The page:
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n. pl. as·cid·i·a (ə-sĭd′ē-ə) Botany
A pitcher-shaped or bottle-shaped part or organ, such as the hollow tubular leaf of a pitcher plant.

[New Latin, from Greek askidion, diminutive of askos, wineskin.]

as·cid′i·ate′ adj.
as·cid′i·form′ (-ə-fôrm′) adj.
American Heritage® Dictionary of the English Language, Fifth Edition. Copyright © 2016 by Houghton Mifflin Harcourt Publishing Company. Published by Houghton Mifflin Harcourt Publishing Company. All rights reserved.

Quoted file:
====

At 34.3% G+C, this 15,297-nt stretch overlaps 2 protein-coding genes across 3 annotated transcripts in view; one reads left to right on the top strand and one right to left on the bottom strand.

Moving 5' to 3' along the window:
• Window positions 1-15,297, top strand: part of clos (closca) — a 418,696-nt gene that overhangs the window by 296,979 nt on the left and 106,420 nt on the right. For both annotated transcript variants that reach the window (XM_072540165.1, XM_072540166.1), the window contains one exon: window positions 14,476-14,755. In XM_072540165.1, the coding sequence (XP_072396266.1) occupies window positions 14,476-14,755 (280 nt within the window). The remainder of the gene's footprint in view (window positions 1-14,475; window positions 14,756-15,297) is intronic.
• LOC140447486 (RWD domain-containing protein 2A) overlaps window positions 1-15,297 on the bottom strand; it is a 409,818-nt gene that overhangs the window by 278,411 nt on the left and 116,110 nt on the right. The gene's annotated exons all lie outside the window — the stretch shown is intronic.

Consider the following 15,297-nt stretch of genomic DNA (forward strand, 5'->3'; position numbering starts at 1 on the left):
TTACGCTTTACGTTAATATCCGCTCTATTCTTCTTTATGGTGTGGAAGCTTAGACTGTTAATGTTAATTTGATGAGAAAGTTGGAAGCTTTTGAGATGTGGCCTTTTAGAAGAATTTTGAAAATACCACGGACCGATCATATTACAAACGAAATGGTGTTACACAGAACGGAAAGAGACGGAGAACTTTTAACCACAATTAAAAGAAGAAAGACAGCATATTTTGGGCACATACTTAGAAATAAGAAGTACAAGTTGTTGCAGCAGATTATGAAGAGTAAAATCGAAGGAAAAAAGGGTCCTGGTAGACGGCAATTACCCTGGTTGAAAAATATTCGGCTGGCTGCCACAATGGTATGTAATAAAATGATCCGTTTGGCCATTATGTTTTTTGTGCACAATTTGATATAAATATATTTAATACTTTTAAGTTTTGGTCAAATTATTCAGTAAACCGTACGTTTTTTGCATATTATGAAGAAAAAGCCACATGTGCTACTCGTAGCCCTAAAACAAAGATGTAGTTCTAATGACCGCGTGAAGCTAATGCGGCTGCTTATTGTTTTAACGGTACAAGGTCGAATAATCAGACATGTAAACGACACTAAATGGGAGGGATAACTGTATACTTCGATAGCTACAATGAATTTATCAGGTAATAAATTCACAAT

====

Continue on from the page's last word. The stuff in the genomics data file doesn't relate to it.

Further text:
of or relating to the tunicate molluscs of the genus Ascidium having the form of an ascidium
Collins English Dictionary – Complete and Unabridged, 12th Edition 2014 © HarperCollins Publishers 1991, 1994, 1998, 2000, 2003, 2006, 2007, 2009, 2011, 2014
References in periodicals archive ?
In an analysis of three genes and morphology (Doyle & Endress, 2000), which did not include Ceratophyllum, Chloranthaceae were sister to all other mesangiosperms, based in part on their retention of ascidiate carpels like those of the ANITA lines.
Even completely ascidiate carpels are monosymmetric (e.g., basalmost angiosperms; Endress, 1986b, 2005; or Araceae; Igersheim et al., 2001).
Carpels of Brasenia (Cabombaceae) are completely ascidiate despite a long stigmatic crest.